Leighton and Bloch's prize-winning comedy "Spring Again" finally brings the veteran C. Aubrey Smith back to the stage; where he belongs. Long typed by Hollywood as the old-school tie and "all that sort of rot" kind of Victorian Englishman, Smith finds himself in his own element as the lovable old American gentleman, Halstead Carter. An able supporting cast, headed by Grace George and Ann Andrews, and the excellent direction of Guthric McClintic combine to fashion an enjoyable play despite the handicap of an old and unwieldy plot.
The ancient and honorable theme of a modern family living under the posthumous influence of a remote ancestor is again employed in "Spring Again," though this time under a cloak of humorous dialogue. The plot revolves about the long-suffering Nell Carter, played by Grace George, and her sullen rebellion against her father-in-law, General Carter of Civil War fame, who has influenced her life ever since her marriage to his devoted and admiring son, Halstead Carter. Complications set in when Nell proceeds to air what she knows of the General's private life in a radio skit entitled "The Home Life of the General", in an attempt to aid her playwright grandson-in-law, who has so far been rather unsuccessful. Here the plot becomes tangled up in itself, and the play is saved only by its witty dialogue.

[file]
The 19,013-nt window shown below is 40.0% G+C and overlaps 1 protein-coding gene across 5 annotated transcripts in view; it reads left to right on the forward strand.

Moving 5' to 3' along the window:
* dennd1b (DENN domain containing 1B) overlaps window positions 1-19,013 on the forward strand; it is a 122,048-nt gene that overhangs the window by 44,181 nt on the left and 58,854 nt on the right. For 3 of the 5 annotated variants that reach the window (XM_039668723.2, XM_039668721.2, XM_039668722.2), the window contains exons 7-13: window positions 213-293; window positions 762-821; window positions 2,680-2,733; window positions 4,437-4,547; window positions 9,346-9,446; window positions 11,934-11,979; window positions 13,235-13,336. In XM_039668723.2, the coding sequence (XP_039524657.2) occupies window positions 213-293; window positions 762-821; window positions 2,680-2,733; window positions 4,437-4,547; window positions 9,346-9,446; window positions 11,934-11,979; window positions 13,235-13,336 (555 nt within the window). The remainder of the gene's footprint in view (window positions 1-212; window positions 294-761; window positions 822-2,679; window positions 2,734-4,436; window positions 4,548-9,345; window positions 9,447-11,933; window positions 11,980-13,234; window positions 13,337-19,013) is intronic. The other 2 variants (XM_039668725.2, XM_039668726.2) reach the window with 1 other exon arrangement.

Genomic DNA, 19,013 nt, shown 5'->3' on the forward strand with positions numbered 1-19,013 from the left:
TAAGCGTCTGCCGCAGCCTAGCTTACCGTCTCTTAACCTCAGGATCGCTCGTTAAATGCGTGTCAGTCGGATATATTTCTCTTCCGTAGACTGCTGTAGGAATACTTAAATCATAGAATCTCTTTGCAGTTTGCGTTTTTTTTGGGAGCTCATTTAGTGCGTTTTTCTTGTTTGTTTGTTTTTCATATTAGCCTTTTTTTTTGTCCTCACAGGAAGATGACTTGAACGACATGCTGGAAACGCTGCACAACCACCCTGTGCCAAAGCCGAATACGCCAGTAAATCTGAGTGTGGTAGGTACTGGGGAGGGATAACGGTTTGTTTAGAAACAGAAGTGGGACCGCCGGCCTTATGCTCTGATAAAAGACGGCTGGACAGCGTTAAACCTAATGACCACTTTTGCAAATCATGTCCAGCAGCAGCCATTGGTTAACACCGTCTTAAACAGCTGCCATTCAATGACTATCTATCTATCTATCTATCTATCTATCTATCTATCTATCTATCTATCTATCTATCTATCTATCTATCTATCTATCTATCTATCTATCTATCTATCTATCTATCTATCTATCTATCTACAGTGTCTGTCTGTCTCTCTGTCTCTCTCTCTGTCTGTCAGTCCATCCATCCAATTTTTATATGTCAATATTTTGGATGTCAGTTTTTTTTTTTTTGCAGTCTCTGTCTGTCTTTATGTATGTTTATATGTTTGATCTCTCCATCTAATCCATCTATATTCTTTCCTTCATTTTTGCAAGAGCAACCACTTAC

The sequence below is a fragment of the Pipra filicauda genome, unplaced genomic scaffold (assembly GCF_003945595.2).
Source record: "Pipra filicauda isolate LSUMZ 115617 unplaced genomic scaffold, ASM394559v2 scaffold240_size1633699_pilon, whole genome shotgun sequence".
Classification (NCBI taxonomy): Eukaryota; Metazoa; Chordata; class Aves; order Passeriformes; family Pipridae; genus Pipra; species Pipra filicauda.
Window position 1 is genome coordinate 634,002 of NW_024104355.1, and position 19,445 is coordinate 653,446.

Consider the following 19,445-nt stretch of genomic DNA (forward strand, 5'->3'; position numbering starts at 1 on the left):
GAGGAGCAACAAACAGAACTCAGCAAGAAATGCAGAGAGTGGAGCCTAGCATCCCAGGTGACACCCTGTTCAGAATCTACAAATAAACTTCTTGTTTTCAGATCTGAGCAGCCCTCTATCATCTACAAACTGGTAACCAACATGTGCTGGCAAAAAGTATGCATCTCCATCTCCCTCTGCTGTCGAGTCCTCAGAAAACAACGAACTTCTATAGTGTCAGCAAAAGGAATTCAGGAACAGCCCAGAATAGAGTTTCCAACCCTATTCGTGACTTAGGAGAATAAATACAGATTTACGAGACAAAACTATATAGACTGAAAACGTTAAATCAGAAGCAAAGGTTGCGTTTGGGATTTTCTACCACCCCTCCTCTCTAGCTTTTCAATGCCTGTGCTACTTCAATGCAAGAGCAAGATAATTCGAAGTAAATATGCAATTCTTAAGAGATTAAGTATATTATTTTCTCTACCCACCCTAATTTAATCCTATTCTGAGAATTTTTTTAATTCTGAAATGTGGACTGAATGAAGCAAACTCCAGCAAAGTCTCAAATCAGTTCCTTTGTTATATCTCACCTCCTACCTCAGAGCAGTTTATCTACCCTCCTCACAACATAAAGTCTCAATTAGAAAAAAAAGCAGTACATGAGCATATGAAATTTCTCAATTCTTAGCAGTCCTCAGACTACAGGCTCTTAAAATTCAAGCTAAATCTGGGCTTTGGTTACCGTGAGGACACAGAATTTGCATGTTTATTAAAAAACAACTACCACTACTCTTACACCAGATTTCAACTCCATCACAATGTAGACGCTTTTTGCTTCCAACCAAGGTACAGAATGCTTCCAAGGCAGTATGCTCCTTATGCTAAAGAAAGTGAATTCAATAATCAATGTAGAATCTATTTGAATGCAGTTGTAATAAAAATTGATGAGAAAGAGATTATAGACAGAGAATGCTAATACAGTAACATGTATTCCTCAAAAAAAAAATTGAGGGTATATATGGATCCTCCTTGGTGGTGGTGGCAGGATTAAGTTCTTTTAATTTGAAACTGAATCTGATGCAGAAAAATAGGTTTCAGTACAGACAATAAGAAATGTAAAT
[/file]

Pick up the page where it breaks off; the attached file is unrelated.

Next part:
The underlying theme of "Spring Again" is slow and ponderous at its best, and the play gains deserved honors only because of its fine acting and brilliant dialogue. Both of these are best combined by Michael Rosenblatt, who merits applause as the year's finest scene-stealer in his role as the Hollywood producer trying to buy the "Home Life of the General" for the screen. "Spring Again" provides an entertaining evening, but don't feel badly if you miss the first act.